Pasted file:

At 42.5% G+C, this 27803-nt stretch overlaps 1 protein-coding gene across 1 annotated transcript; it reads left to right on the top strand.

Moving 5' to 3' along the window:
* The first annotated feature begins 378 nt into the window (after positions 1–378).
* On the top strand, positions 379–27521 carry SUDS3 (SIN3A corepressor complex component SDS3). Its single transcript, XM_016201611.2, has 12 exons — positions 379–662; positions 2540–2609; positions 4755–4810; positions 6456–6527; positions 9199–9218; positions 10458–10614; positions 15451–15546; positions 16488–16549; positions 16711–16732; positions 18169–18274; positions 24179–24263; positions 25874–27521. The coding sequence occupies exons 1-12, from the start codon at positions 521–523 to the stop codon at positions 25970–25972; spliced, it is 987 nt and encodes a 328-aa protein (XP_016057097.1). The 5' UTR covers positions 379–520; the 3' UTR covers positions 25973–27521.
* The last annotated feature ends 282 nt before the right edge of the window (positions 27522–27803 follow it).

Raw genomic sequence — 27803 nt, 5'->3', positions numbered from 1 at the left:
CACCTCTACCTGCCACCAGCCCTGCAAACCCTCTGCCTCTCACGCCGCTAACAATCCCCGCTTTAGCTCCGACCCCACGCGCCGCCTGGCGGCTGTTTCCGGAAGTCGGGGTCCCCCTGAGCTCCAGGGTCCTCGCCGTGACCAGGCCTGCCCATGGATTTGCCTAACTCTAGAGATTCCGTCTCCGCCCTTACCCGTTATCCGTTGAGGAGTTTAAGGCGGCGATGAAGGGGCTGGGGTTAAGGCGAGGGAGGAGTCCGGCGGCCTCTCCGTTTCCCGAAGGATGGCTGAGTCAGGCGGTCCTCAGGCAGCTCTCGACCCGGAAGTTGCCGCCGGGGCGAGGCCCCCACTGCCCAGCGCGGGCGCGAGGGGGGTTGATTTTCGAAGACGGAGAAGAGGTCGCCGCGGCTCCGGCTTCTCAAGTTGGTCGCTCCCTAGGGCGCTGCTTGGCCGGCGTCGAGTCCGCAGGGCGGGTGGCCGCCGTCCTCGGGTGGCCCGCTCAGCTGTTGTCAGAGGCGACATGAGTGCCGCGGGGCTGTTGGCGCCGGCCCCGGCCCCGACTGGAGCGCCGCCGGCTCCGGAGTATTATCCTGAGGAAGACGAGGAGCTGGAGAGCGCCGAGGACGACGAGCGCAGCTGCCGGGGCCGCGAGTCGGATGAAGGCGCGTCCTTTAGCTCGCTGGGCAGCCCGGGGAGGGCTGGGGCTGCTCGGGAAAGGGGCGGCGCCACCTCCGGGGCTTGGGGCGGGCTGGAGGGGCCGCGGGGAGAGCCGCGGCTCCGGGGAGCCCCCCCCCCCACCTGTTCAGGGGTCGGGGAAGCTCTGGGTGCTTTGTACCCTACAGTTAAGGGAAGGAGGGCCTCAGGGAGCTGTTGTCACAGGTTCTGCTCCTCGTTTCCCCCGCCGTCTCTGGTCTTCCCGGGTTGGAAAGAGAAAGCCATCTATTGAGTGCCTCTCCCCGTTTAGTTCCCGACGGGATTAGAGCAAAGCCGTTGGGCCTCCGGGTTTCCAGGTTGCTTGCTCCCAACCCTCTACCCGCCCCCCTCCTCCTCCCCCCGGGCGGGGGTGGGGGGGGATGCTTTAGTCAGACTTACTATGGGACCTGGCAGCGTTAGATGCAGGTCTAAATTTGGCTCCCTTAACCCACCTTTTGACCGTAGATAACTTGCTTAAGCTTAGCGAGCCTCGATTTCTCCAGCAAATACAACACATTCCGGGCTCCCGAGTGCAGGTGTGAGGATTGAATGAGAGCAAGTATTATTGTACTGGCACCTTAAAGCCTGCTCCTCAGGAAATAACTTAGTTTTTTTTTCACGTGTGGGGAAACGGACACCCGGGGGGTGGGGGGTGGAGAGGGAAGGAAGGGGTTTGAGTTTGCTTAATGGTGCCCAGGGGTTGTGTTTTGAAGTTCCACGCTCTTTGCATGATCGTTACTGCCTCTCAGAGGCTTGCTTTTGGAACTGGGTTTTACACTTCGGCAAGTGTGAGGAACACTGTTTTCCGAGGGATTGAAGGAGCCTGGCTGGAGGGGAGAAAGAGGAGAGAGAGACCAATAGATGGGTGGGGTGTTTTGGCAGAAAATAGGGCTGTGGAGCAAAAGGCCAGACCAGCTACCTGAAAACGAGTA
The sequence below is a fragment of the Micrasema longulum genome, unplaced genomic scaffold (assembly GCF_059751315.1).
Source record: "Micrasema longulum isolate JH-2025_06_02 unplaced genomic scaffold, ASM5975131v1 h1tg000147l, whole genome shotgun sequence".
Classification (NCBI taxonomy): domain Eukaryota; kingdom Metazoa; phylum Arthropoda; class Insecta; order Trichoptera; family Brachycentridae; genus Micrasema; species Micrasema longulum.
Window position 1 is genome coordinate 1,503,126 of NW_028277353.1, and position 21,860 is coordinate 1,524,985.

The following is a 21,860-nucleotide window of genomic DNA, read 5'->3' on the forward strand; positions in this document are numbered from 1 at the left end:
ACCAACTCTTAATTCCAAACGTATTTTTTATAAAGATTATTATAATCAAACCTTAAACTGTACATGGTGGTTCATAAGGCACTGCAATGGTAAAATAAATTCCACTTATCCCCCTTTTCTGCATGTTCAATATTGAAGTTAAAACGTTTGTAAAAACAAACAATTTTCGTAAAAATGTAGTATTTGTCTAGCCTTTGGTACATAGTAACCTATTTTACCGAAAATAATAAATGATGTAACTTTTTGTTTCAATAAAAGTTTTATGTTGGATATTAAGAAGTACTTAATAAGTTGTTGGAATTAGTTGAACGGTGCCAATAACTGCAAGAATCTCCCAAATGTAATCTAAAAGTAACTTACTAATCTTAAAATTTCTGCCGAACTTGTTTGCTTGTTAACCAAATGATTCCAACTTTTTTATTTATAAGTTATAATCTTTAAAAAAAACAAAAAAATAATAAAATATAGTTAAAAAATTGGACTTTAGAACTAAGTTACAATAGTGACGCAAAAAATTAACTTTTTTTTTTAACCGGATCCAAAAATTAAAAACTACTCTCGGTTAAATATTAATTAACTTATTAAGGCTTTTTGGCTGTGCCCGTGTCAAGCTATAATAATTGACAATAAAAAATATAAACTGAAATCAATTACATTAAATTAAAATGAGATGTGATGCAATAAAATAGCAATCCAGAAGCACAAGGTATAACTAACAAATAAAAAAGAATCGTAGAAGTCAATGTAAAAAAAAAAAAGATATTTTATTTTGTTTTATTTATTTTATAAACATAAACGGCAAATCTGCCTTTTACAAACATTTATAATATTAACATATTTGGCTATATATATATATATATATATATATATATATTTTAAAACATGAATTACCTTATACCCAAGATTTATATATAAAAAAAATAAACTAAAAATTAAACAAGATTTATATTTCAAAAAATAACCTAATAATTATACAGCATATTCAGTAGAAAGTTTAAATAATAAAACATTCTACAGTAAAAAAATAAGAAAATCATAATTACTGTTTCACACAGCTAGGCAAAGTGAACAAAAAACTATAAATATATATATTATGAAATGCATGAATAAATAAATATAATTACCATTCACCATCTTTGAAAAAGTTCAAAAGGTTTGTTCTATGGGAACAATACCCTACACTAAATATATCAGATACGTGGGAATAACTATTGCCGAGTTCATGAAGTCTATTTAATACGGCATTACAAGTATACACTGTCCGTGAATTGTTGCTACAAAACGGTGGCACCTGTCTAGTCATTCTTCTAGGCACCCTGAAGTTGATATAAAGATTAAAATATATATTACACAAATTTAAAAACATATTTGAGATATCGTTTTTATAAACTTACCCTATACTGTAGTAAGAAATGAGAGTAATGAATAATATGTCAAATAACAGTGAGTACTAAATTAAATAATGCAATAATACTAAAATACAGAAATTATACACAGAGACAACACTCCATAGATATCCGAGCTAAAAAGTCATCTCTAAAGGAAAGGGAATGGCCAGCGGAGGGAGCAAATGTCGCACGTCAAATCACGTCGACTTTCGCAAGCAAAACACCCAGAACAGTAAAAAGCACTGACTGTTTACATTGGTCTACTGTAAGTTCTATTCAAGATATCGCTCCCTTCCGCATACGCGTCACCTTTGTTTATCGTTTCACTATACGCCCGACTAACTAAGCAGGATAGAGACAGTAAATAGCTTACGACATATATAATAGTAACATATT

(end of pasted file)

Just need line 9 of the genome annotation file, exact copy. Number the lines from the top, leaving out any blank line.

Source record: "Micrasema longulum isolate JH-2025_06_02 unplaced genomic scaffold, ASM5975131v1 h1tg000147l, whole genome shotgun sequence".